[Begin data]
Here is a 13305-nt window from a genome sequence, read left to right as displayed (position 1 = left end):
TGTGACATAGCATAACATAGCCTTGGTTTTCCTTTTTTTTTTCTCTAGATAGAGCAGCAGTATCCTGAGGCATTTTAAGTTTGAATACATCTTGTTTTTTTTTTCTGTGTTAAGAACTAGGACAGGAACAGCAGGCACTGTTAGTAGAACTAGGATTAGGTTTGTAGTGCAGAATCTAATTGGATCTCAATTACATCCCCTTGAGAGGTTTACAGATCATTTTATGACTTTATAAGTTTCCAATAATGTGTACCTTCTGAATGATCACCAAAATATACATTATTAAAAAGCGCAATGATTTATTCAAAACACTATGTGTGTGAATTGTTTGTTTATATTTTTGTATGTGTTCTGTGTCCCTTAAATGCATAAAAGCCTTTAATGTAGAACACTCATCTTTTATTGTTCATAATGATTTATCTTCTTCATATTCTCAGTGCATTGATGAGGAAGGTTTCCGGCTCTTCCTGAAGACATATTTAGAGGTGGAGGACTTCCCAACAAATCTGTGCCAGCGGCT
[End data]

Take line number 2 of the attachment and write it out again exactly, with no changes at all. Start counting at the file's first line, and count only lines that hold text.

TGTGACATAGCATAACATAGCCTTGGTTTTCCTTTTTTTTTTCTCTAGATAGAGCAGCAGTATCCTGAGGCATTTTAAGTTTGAATACATCTTGTTTTTTTTTTCTGTGTTAAGAACTAGGACAGGAACAGCAGGCACTGTTAGTAGAACTAGGATTAGGTTTGTAGTGCAGAATCTAATTGGATCTCAATTACATCCCCTTGAGAGGTTTACAGATCATTTTATGACTTTATAAGTTTCCAATAATGTGTACCTTCTGAATGATCACCAAAATATACATTATTAAAAAGCGCAATGATTTATTCAAAACACTATGTGTGTGAATTGTTTGTTTATATTTTTGTATGTGTTCTGTGTCCCTTAAATGCATAAAAGCCTTTAATGTAGAACACTCATCTTTTATTGTTCATAATGATTTATCTTCTTCATATTCTCAGTGCATTGATGAGGAAGGTTTCCGGCTCTTCCTGAAGACATATTTAGAGGTGGAGGACTTCCCAACAAATCTGTGCCAGCGGCT